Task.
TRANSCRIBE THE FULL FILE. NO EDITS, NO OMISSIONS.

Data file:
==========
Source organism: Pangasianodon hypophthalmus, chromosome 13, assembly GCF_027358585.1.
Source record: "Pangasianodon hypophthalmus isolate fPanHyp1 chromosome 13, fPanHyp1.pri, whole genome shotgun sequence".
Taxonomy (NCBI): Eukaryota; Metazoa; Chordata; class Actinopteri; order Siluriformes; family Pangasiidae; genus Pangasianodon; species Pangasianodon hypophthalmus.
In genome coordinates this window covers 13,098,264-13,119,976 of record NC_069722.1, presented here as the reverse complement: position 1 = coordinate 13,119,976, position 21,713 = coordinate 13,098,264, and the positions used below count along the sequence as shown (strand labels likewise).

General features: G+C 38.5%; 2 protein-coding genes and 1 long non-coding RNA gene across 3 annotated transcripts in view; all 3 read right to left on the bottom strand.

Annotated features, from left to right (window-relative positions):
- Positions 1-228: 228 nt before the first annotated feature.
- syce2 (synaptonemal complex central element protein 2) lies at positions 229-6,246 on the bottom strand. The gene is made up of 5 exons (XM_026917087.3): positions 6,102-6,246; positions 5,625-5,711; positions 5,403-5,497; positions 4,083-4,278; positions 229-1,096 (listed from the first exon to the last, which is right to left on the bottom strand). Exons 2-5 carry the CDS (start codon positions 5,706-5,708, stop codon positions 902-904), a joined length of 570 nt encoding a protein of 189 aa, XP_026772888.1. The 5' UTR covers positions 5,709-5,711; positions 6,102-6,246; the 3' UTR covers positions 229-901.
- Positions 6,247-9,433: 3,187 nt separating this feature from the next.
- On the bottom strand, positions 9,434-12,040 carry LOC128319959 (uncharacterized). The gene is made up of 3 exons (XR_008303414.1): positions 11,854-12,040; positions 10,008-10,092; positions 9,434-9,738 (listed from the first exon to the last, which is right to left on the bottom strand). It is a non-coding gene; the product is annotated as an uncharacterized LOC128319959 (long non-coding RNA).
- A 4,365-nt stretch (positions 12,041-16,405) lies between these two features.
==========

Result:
Source organism: Pangasianodon hypophthalmus, chromosome 13, assembly GCF_027358585.1.
Source record: "Pangasianodon hypophthalmus isolate fPanHyp1 chromosome 13, fPanHyp1.pri, whole genome shotgun sequence".
Taxonomy (NCBI): Eukaryota; Metazoa; Chordata; class Actinopteri; order Siluriformes; family Pangasiidae; genus Pangasianodon; species Pangasianodon hypophthalmus.
In genome coordinates this window covers 13,098,264-13,119,976 of record NC_069722.1, presented here as the reverse complement: position 1 = coordinate 13,119,976, position 21,713 = coordinate 13,098,264, and the positions used below count along the sequence as shown (strand labels likewise).

General features: G+C 38.5%; 2 protein-coding genes and 1 long non-coding RNA gene across 3 annotated transcripts in view; all 3 read right to left on the bottom strand.

Annotated features, from left to right (window-relative positions):
- Positions 1-228: 228 nt before the first annotated feature.
- syce2 (synaptonemal complex central element protein 2) lies at positions 229-6,246 on the bottom strand. The gene is made up of 5 exons (XM_026917087.3): positions 6,102-6,246; positions 5,625-5,711; positions 5,403-5,497; positions 4,083-4,278; positions 229-1,096 (listed from the first exon to the last, which is right to left on the bottom strand). Exons 2-5 carry the CDS (start codon positions 5,706-5,708, stop codon positions 902-904), a joined length of 570 nt encoding a protein of 189 aa, XP_026772888.1. The 5' UTR covers positions 5,709-5,711; positions 6,102-6,246; the 3' UTR covers positions 229-901.
- Positions 6,247-9,433: 3,187 nt separating this feature from the next.
- On the bottom strand, positions 9,434-12,040 carry LOC128319959 (uncharacterized). The gene is made up of 3 exons (XR_008303414.1): positions 11,854-12,040; positions 10,008-10,092; positions 9,434-9,738 (listed from the first exon to the last, which is right to left on the bottom strand). It is a non-coding gene; the product is annotated as an uncharacterized LOC128319959 (long non-coding RNA).
- A 4,365-nt stretch (positions 12,041-16,405) lies between these two features.